Ric Roman Waugh, 2013
Fall From Grace
Screened at the SXSW Film Festival
Man, I hate Fred Phelps. Indeed, I suspect that everyone outside the immediate (albeit enormous) Phelps family who sees Fall From Grace hates Fred Phelps. Fred Phelps? What a bastard. Fortunately for all of us, however, Phelps also happens to be an utterly insignificant bastard, a pathetic old hatemonger with a loud but tiny group of supporters, most of whom bear his last name. If they didn’t harass the families of dead servicemen, there would simply be nothing to speak of. His braggadocio notwithstanding, the man is a gnat; no, he is nothing; less than nothing.
Fall From Grace, then, immediately runs into a problem: it needs to justify giving the man a platform. There’s nothing wrong with a documentary about Phelps — he is deranged enough to be at least initially interesting — but I’m not sure that simply putting his message up on the screen and then grunting and pointing is enough. And while Fall From Grace is certainly engaging as — essentially — a portrait of a madman and his cult, it taught me little, lacked any real insight. First-time filmmaker Ryan Jones largely sticks to the obvious (interviews with the Phelps clan and seemingly randomly selected members of the opposition) with the occasional neither-here-nor-there digression — did we really need the segment on the awesomeness of the soldier whose funeral the Phelpses disrupted? For all his attempts to be “objective,” Jones seems awfully insecure about where our sympathies lie.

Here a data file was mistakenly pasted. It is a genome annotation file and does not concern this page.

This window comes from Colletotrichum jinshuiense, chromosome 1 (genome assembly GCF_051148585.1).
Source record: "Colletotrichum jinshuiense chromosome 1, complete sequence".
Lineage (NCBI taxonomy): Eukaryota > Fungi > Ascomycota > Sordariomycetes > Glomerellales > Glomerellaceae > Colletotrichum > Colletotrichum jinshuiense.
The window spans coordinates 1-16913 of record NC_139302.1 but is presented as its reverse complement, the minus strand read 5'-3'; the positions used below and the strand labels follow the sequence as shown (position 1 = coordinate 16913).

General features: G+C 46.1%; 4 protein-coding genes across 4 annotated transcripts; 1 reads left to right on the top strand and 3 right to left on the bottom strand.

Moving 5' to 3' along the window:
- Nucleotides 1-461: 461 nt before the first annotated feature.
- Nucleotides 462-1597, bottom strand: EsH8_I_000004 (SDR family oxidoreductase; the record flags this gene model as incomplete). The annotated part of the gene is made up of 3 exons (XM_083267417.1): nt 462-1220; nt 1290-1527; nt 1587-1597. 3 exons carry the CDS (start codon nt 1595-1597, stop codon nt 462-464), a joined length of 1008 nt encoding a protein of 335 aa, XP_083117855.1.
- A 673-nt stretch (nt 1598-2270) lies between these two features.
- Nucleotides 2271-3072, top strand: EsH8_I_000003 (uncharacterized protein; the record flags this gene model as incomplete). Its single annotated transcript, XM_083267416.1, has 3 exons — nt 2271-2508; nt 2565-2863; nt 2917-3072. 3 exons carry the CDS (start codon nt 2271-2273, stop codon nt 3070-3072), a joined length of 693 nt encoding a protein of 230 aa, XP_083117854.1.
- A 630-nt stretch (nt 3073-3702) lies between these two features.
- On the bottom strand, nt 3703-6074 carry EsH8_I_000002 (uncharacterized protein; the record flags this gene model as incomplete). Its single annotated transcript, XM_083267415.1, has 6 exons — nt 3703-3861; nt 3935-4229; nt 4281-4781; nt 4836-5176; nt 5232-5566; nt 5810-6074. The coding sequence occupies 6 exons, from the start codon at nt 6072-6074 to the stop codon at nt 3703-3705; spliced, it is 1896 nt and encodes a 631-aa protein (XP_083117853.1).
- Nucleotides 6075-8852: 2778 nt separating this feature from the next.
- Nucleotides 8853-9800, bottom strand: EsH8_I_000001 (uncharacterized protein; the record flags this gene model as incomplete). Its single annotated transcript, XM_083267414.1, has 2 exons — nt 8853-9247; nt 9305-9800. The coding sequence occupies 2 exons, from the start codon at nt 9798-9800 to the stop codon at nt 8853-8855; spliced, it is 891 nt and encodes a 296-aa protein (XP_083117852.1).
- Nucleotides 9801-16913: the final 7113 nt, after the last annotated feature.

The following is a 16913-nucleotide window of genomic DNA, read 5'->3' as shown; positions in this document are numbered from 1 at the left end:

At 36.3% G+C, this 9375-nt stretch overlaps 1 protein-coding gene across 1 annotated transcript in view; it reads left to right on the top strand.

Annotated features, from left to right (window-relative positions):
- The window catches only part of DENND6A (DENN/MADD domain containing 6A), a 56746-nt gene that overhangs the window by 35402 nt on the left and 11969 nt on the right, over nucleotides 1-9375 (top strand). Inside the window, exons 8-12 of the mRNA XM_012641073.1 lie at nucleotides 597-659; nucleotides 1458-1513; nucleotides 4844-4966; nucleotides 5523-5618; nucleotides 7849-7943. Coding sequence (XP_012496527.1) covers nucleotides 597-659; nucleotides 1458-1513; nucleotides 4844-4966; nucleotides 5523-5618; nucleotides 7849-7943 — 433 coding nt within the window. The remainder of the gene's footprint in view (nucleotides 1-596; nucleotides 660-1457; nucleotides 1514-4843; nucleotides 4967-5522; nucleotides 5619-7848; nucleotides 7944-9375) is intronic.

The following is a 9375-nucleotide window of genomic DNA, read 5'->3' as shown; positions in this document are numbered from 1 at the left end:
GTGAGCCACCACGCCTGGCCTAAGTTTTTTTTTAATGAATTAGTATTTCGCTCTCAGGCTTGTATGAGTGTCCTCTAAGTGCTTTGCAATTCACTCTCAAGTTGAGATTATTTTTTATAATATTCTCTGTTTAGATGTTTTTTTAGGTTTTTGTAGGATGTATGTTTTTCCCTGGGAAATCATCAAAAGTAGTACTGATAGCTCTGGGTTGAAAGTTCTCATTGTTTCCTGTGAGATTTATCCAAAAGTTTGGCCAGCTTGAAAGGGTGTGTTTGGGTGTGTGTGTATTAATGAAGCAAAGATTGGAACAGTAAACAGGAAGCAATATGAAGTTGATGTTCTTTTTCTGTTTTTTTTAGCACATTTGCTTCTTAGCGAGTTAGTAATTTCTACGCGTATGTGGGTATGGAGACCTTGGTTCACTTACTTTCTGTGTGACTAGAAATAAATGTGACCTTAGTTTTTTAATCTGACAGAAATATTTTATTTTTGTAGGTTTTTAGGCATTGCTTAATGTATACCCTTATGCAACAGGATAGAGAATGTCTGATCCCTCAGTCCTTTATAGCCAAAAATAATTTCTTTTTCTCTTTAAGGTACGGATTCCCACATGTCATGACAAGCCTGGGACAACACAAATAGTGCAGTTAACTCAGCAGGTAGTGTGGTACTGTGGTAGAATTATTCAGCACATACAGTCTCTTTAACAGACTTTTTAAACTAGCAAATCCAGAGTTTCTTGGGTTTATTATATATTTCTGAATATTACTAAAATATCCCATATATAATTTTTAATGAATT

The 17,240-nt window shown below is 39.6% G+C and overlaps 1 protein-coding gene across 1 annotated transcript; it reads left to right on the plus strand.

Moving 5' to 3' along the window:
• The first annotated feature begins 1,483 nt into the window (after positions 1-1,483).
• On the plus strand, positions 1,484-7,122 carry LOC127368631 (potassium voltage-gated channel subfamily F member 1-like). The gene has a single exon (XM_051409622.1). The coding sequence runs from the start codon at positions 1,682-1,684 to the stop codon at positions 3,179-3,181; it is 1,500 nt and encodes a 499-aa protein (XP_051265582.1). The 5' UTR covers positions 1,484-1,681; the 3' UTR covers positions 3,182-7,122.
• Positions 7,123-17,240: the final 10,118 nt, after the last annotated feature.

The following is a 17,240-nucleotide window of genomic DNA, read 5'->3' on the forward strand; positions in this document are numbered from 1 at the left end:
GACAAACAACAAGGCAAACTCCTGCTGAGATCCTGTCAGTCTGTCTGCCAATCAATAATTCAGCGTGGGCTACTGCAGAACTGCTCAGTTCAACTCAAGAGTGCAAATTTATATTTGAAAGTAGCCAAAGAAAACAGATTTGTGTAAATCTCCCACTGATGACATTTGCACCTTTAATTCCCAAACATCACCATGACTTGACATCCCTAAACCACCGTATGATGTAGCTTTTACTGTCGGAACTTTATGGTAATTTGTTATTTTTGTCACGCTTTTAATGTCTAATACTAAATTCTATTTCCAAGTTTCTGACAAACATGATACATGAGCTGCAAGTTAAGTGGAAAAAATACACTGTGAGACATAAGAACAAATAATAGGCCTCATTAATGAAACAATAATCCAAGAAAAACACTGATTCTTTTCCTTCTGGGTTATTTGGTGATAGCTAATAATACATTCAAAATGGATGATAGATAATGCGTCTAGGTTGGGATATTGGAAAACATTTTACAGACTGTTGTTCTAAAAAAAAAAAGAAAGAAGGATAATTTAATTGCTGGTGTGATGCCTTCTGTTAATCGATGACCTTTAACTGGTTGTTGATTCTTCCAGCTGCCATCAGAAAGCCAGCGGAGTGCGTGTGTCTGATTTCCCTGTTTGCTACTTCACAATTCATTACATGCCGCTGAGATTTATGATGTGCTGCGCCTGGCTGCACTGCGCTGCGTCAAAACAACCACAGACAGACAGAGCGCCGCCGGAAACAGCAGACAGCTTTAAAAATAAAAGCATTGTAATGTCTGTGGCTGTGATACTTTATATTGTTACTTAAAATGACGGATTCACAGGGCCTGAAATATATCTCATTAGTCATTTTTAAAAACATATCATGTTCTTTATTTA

The film remains, as you can probably guess, compulsively watchable: it’s hard to take your eyes off the fire-breathing Phelps, his beady eyes betraying nothing but seething anger and hatred. It’s also hard not to hate him back, if only for poisoning the minds of the bright little kids we see talking about “fags” and telling people they’re going to hell. But I’m not sure what, precisely, Fall From Grace accomplishes. I felt precisely the same way after watching as I did before.
-- Eugene Novikov